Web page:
City Attorney Ann Davison on her tough-on-crime plans for Seattle

In a conversation with journalist Joni Balter at the Crosscut Festival, Davison said that her plan to dismiss some cases doesn't mean she's softening her stance on crime.

portrait of seattle city attorney ann davison

Seattle City Attorney Ann Davison. (Lindsey Wasson for Crosscut)

Seattle City Attorney Ann Davison made clear on Saturday that her decision to not prosecute nearly 2,000 misdemeanor cases from the city’s backlog was a one-time thing.

“We inherited a nearly 5,000-criminal-case backlog since before the pandemic,” said Davison. “We had to look at that and figure out how to move forward. … It’s a one-time thing we had to do with a heavy heart.”

Davison was speaking with former Seattle Times columnist Joni Balter at the Crosscut Festival’s May 7 session “Pushing Public Safety,” about crime in Seattle and Davison’s promise to be a hardliner as city attorney.

Any city attorney’s announcement to drop 2,000 cases would be newsworthy. But Davison was elected last November with a tough-on-crime platform and had strongly criticized her opponent’s plan to not prosecute misdemeanors as an extremist view that would make the city less safe — something Davison’s critics jumped on when she announced the dropped cases.

At the  Crosscut Festival, Davison explained that dismissing the cases was necessary to clear up capacity so that her office can more quickly prosecute the misdemeanor cases referred by Seattle police (felonies get referred to the King County Prosecuting Attorney’s Office). Quick action, she said, will serve as more of a deterrent for crime.

The current average response time from police referral to the City Attorney’s Office acting on a case is 334 days. Davison wants to get that down to five days under her “close-in-time” policy.

“When there’s an action [of someone committing a crime], then the response doesn’t come for 334 days later, there isn’t a connection to those two events. For it to mean something for someone, you need to have a response right away,” said Davison.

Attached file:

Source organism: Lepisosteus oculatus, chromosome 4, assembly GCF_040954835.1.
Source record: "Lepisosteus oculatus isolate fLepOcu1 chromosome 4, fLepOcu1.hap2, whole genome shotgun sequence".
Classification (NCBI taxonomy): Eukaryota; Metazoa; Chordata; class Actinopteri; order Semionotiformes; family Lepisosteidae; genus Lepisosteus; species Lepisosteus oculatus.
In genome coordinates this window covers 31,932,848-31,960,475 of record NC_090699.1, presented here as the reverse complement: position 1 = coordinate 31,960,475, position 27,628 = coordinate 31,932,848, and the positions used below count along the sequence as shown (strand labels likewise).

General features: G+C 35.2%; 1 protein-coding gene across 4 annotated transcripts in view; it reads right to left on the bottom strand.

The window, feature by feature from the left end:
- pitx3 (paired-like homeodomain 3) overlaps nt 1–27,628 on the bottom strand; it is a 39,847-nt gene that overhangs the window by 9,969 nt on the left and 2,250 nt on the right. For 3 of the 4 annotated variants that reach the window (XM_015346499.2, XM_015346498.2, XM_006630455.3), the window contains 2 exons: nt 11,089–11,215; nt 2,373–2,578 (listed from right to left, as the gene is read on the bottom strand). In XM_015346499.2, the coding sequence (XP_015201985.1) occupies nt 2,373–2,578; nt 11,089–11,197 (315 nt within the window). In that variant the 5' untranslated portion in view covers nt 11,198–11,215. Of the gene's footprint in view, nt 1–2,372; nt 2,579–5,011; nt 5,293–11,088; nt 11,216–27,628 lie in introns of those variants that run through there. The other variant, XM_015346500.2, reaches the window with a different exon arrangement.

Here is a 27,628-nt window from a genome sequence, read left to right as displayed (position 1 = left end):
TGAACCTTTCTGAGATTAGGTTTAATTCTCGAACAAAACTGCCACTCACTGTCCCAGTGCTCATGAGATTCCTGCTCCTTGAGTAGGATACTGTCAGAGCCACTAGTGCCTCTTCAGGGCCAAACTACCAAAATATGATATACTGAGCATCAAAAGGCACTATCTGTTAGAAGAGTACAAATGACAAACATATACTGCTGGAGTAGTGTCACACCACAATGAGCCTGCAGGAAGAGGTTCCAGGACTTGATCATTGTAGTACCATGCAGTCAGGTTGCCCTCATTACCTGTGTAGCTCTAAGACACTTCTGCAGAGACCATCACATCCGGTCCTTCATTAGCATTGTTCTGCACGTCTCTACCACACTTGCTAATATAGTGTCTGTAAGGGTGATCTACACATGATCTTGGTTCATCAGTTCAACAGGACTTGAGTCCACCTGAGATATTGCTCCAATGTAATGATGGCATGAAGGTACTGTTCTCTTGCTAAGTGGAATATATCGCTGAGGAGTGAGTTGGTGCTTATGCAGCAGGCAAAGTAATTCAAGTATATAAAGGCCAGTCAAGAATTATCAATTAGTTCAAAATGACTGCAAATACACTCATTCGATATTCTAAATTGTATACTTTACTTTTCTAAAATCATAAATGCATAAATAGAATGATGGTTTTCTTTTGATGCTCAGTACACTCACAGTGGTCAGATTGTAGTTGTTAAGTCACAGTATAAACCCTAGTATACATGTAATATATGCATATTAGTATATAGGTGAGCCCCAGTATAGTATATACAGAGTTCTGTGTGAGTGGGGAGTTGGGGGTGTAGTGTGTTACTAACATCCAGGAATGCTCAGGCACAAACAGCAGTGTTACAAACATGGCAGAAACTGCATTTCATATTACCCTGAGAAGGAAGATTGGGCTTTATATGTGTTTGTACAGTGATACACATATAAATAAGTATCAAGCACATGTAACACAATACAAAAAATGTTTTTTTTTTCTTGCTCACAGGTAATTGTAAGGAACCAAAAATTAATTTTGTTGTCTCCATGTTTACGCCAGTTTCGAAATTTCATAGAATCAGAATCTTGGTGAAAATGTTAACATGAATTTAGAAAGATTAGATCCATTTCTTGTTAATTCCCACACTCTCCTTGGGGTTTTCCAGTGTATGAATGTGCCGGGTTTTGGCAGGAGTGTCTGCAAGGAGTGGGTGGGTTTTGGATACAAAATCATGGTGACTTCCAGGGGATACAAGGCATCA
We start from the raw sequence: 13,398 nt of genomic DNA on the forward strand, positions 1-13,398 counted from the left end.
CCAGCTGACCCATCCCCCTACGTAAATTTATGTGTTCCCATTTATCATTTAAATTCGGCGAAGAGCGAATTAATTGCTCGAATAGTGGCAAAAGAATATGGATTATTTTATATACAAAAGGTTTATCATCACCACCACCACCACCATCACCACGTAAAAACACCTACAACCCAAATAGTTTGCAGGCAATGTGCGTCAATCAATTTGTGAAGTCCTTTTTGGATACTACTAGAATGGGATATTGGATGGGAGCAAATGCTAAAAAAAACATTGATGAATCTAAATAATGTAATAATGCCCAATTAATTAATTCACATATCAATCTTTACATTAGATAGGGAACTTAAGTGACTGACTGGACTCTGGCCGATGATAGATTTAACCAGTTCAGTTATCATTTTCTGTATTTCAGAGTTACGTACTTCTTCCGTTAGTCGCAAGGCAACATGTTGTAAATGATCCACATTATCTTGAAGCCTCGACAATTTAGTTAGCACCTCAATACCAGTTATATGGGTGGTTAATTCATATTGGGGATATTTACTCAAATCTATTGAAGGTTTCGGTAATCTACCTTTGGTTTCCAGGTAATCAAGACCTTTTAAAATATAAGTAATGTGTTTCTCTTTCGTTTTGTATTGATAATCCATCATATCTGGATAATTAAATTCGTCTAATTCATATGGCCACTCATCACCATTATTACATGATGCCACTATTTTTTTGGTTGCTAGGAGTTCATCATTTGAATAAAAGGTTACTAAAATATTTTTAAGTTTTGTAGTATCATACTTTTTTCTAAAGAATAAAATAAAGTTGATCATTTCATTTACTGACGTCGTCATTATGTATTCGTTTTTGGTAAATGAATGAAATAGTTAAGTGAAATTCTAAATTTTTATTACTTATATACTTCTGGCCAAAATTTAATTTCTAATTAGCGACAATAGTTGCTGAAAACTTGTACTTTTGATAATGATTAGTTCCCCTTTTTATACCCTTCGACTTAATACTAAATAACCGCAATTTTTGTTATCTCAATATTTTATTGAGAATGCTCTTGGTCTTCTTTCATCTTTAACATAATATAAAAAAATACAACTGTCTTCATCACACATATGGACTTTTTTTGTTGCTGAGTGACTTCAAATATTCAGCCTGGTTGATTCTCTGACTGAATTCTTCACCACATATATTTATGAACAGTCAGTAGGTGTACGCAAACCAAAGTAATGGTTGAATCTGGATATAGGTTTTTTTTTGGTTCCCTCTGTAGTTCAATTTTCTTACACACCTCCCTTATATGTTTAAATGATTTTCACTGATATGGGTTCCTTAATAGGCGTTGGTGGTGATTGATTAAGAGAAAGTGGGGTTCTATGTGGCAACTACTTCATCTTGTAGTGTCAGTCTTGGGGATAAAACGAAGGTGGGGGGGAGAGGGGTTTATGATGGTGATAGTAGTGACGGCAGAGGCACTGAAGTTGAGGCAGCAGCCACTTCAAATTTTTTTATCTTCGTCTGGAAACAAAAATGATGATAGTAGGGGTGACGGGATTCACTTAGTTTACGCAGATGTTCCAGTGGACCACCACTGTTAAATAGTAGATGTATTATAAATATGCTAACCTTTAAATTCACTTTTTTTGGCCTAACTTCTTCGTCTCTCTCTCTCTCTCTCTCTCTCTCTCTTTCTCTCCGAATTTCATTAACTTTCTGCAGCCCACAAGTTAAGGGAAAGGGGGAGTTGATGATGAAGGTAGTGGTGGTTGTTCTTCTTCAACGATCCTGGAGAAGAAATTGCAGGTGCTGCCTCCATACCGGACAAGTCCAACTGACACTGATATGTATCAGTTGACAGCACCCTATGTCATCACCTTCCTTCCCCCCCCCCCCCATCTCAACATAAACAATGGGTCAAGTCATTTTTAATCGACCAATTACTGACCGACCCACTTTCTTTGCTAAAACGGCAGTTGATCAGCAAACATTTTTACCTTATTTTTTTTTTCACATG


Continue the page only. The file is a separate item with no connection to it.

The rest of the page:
In addition to speeding up her office’s response time, Davison plans to target repeat offenders. Calling it the “High Utilizer Initiative,” the city attorney has identified 118 individuals responsible for 2,400 criminal cases over the past five years in Seattle.

Davison framed a focus on repeat offenders as not only an important tactic for reducing crime in the city, but as a chance to intervene in offenders' lives.

“There are people stuck in a form of human suffering that we’ve just ignored and allowed to continue in their own self-destructive behavior,” she said. “We have not seized the opportunity. When we come in contact with them, we have to start to change the pattern for them.”

King County Prosecuting Attorney Dan Satterberg has expressed skepticism that the courts are an intervention that will change behaviors. Satterberg told KUOW, “I think it can give the neighborhood a break, I think it can give the store a break if the person is a frequent shoplifter. But in terms of long-term outcomes for people with serious behavioral health issues, the court doesn’t have any magic in its toolbox.”

Davison wasn’t the only Seattle politician elected last November who focused on crime and policing. Seattle City Councilmember Sarah Nelson has made police hiring a centerpiece of her work. Mayor Bruce Harrell has said he wants to hire more police, but ensure they have better anti-bias and de-escalation training.

Balter asked Davison whether she supports Harrell’s vision for hiring “the right kind of officer.”

Davison demurred, saying that police hiring was the executive’s prerogative. Pressed by Balter for an answer about Harrell’s “right kind of officer,” Davison said, “I think it’s important we have people understanding what the landscape is. I’m not sure there’s a strict definition of what the word right means. … I think that [being sensitive to racial justice issues] is important for all of us, officers or human beings all together.”

In a recent Crosscut/Elway Poll of Seattle voters, a majority of respondents said prioritizing police hiring and prosecuting misdemeanors would reduce crime. But those approaches ranked sixth and seventh out of seven potential solutions. Voters ranked addiction and mental health services, de-escalation training and more social programs highest for solutions to reduce crime.

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